Archive for March, 2004

Ain’t That A Hole In The Boat?

Monday, March 29th, 2004

Every once in a while, a reader will send us a suggestion for something he or she deems “blogworthy.” We welcome these ideas, as we are clearly incapable of coming up with a full blog’s worth of original material. Most of the time, though, it doesn’t turn out to be something that fires us up, or other things prevent us from writing about it, or whatever. Often, we agree that it’s a neat issue that’s worth writing about, but for whatever reason we just can’t put it into words the way we would like to. Again, we appreciate all the suggestions, and we hope you understand that even if something is blogworthy, it doesn’t necessarily mean that we’re worthy of blogging it.

This all leads up to this. We got an email from a loyal reader pointing to a story and suggesting blogworthiness. In the course of writing him back and explaining why I wasn’t going to blog about it, I ended up writing more than I usually write in a regular post. So, I just decided to convert it into a post.

Our reader pointed us to this New York Times story about a federal case involving a juvenile who burned up a marina housing former President Bush’s boat. I agreed with our reader that it is blog-worthy. In fact, UNC Law Prof Eric Muller felt that way three months ago. (Without paying for the old NYT story, I can’t be sure, but apparently that was when the issue came up in the First Circuit, and the new story is about stuff happening in the district court.) (I also seem to recall that Eugene Volokh posted on this, but always have a devil of a time with his search function, so I couldn’t find the post in a timely fashion. But be advised, it’s out there somewhere.)

Anyway, I think I pretty much agree with Muller’s take that criminals have to take their victims as they find them. The example in his post was the street mugging of former colleagues of his in the U.S. Attorney’s Office, a case which was prosecuted federally. Part of my agreement on this has to do with my being a federal employee, I’m sure. But if your victims turn out to be the president — or his boat — well, tough. What’s most interesting here is that if this were purely a matter of whether it should have been prosecuted federally, it’s (virtually) a no-brainer. In most circuits, the U.S. Attorney’s certification that a juvenile case is of federal interest is an unreviewable exercise of prosecutorial discretion. (That’s the procedure — the USA has to certify it under a statute, but it simply amounts to a statement that this is a case worth their time.) And even in the circuits that allow for such review, it’s a very deferential standard. And even if it weren’t, I think you can make the argument that an arson that destroys a former president’s property creates a substantial federal interest. For one thing, we don’t want kids to do it if they think they can get off with a slap on the wrist in a state juvenile court. For another, we don’t want adults to use juveniles as pawns to do this sort of thing (even if we could always prosecute the ringleader federally, we don’t want to give him any incentive to use a patsy to do the dirty work.) Finally, we want national standards of treatment for these case, rather than Arkansas sending some kid to juvie for a few years for defacing the Clinton library while California gives a kid a parade for torching the Nixon library.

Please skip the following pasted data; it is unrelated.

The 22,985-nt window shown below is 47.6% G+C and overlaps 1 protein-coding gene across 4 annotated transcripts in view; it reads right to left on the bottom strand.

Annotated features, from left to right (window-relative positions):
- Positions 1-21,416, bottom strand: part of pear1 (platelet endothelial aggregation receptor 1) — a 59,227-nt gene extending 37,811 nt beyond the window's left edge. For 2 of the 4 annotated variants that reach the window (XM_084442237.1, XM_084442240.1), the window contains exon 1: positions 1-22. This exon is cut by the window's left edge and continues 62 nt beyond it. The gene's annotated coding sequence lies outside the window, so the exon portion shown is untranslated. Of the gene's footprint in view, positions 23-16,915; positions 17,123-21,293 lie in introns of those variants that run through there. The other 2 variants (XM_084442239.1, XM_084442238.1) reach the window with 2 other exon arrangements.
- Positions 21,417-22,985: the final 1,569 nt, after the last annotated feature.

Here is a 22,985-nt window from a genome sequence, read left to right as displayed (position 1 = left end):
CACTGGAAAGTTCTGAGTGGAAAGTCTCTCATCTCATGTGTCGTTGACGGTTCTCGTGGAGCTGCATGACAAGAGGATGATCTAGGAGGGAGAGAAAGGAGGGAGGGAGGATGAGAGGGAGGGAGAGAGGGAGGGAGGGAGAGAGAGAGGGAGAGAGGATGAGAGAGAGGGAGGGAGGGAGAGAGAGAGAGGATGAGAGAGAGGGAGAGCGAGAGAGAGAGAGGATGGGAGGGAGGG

But, the twist here is that the Maine U.S. Attorney who brought the charges said that the fact that it was George Bush’s boat didn’t have anything to do with it! If that’s true, you’ve got to wonder why he brought charges at all, unless he really has a thing for arson cases or something.

Apparently, the original charging decision isn’t an issue here (perhaps because the defense recognizes it’s a loser). Instead, the challenege is over where the kid was sent (a prison in Pennsylvania). The U.S. Bureau of Prisons doesn’t operate a juvenile facility, and according to the Times story, the First Circuit said that the district judge “had not sufficiently considered the location and rehabilitative capabilities of the detention facility chosen by the government as required by federal law.”

So, even if the kid got sent to the wrong prison, it doesn’t look like the argument is going to be over whether he should be in prison at all. That ship has sailed (pun intended), and one has to wonder if the Times is trying to make this sound more sinister than it ought to be. My bottom line is that, even though my guess is that the Maine U.S. Attorney’s Office probably had better things to do, it’s not unreasonable that this was a federal case. And that means hard time. It’s sad, but them’s the breaks. It looks like the kid might be better off in a different prison, but his best bet may be applying for the first pardon issued by the current President Bush.